PA Consulting Group: Wikis


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PA Consulting Group Ltd.
Type Employee-owned
Founded 1943 (Personnel Administration)
Headquarters London, UK
Key people Jon Moynihan, Executive Chairman
Alan Middleton, Chief Executive Officer
Andrew Hooke, Chief Operating Officer
Industry Management Consulting
Employees ~3,000 (2006)

PA Consulting Group (PA) is an international management consulting firm. As of 2007 it operates in more than 35 countries, working in both private and public sectors. It has won independent awards and recognition for its client work in financial services, energy, life sciences[1] and healthcare, government and public services, manufacturing, defence, and telecommunications.[2] PA's Report and Accounts for 2005 defines its services as: helping clients to design strategies for growth, achieve effective IT that improves business performance, mobilise human resources, deliver complex programs and major business transformations, and develop breakthrough products and processes. The latter are created at PA's dedicated applied technology facilities at Melbourn, Cambridgeshire, UK, and Princeton, NJ, USA. [3][4]

PA is entirely an employee-owned company. PA has no audit practice and does not form exclusive alliances with third-party vendors or service providers. PA does, however, work in non-exclusive alliances on specific programs when it is in the best interests of its clients.[3][4]

It came to the forefront in the UK news in August 2008 when a database of the entire prison population of England and Wales was reported to have been lost on a memory data stick and lost the contract as a result.[5][6]


Principal offices

PA operates worldwide in more than 35 countries; its principal office locations are:[7]

Second Life

PA's office in Second Life[8]

In November 2006, PA Consulting Group became the first management consulting firm to establish a presence in Second Life.[9] PA uses Second Life to host virtual conferences, recruitment events and as a tool for its clients to simulate new product and service offerings.[10]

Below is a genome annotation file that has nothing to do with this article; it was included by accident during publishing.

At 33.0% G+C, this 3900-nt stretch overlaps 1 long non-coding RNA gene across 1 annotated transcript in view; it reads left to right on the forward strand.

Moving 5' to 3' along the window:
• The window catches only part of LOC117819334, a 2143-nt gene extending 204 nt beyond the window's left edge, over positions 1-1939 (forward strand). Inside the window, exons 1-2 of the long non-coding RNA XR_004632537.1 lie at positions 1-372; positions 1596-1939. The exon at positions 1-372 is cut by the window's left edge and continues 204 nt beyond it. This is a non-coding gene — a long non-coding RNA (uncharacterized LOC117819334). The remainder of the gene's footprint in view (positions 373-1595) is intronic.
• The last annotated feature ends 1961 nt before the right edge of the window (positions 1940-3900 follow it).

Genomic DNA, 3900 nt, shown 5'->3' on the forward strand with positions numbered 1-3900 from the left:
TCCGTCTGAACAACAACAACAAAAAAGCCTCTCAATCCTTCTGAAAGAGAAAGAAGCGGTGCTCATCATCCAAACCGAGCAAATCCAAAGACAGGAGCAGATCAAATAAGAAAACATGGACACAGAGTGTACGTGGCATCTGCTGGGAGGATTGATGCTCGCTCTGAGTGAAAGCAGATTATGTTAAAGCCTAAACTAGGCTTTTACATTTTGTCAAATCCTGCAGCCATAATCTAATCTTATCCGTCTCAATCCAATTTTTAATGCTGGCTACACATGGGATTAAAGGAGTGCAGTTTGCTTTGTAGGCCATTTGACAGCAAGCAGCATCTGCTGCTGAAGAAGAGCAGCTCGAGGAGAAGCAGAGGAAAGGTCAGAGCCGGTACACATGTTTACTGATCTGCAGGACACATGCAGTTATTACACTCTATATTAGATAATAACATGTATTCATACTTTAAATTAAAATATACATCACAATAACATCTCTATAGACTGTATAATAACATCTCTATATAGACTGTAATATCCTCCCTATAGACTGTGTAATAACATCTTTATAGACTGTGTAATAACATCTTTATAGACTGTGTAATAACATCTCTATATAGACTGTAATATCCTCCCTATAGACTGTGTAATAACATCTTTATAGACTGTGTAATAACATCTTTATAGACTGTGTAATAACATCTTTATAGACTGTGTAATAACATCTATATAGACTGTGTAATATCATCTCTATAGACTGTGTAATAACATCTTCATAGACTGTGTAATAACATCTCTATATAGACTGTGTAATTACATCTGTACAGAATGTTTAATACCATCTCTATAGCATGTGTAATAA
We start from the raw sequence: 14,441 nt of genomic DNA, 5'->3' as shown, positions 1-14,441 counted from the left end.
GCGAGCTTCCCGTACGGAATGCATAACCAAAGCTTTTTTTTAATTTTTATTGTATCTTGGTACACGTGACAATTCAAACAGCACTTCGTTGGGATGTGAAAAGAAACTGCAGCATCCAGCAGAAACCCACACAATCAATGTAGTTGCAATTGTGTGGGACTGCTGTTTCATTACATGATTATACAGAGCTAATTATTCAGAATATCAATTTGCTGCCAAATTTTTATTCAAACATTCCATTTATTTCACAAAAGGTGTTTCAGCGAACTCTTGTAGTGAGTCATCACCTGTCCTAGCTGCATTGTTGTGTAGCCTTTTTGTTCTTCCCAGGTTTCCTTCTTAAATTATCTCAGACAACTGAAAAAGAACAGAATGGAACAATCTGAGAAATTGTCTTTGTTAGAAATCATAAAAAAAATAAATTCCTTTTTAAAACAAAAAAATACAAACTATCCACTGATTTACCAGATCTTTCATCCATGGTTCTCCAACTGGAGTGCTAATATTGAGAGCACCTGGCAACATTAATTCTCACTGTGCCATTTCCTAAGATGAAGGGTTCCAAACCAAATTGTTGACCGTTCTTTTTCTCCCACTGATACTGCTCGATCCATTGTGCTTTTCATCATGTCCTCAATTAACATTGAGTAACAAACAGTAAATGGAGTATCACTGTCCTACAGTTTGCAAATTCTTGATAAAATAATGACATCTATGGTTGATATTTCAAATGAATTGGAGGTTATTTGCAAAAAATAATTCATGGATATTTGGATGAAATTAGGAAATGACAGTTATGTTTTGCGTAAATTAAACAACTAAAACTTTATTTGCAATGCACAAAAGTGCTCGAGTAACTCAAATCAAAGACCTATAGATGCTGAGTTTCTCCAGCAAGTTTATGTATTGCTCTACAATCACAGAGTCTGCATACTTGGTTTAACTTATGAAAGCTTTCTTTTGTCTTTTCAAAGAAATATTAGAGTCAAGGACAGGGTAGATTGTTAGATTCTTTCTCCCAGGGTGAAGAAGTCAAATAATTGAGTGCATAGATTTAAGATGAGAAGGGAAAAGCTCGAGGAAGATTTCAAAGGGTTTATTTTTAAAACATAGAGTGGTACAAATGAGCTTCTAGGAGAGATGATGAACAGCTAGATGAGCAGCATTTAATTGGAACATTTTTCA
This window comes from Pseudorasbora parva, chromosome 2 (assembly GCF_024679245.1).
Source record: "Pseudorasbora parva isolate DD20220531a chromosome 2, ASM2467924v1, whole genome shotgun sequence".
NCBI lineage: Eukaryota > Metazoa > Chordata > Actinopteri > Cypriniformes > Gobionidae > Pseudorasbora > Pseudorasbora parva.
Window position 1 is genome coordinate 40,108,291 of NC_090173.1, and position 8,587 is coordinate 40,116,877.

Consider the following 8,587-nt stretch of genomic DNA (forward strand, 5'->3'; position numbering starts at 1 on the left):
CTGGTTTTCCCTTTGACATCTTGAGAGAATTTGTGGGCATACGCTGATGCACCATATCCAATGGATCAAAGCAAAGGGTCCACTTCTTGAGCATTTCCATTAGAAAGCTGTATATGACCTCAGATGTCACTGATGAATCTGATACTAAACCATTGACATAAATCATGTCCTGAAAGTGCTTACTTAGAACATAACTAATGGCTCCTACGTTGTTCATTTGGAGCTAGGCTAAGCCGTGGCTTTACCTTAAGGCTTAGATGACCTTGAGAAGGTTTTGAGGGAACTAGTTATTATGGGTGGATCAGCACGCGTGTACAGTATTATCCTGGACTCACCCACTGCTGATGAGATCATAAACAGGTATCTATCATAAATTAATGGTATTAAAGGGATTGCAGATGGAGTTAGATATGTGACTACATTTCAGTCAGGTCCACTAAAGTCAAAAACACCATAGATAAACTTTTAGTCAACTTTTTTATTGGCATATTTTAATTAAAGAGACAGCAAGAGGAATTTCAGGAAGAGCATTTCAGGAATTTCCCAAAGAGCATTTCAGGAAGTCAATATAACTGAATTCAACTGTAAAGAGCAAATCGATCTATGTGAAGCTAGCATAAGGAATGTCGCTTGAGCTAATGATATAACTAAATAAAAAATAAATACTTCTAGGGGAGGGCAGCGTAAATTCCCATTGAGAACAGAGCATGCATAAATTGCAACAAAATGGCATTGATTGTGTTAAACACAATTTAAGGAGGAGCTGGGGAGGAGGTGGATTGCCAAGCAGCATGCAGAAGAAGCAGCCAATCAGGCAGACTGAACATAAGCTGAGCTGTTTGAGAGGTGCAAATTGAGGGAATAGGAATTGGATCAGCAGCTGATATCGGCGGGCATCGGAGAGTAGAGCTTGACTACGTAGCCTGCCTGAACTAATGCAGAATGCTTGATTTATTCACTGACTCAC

Personnel Administration (PA) was founded in 1943 by three Englishmen: Ernest E. Butten, Tom H. Kirkham and Dr David Seymour. Britain's war effort created great demand for munitions and goods, which had to be produced by a relatively unskilled work force. Butten and co formed Personnel Administration Limited to provide advice to industry as to how to improve the productivity of their workers.

Like the other three firms that dominated consulting in the 1940s, 50s and 60s, PA was an offshoot of the pre-war Bedaux Company. Bedaux in turn was descended from the time and motion 'scientific management' theories of Frederick Winslow Taylor and Frank Gilbreth. Butten sought to take the somewhat mechanistic and task-orientated concepts of scientific management and add a human dimension to them. The chief idea, along the lines of McGregor's 'Theory Y', was that by involving the worker in the process of change, greater gains could be made both by the worker and the organisation. To date, time and motion management consultants had been seen as the enemies of the workforce leading to resistance and even violence; portrayed in a spoof of the role of a management consultant in the Ealing comedy I'm Alright Jack).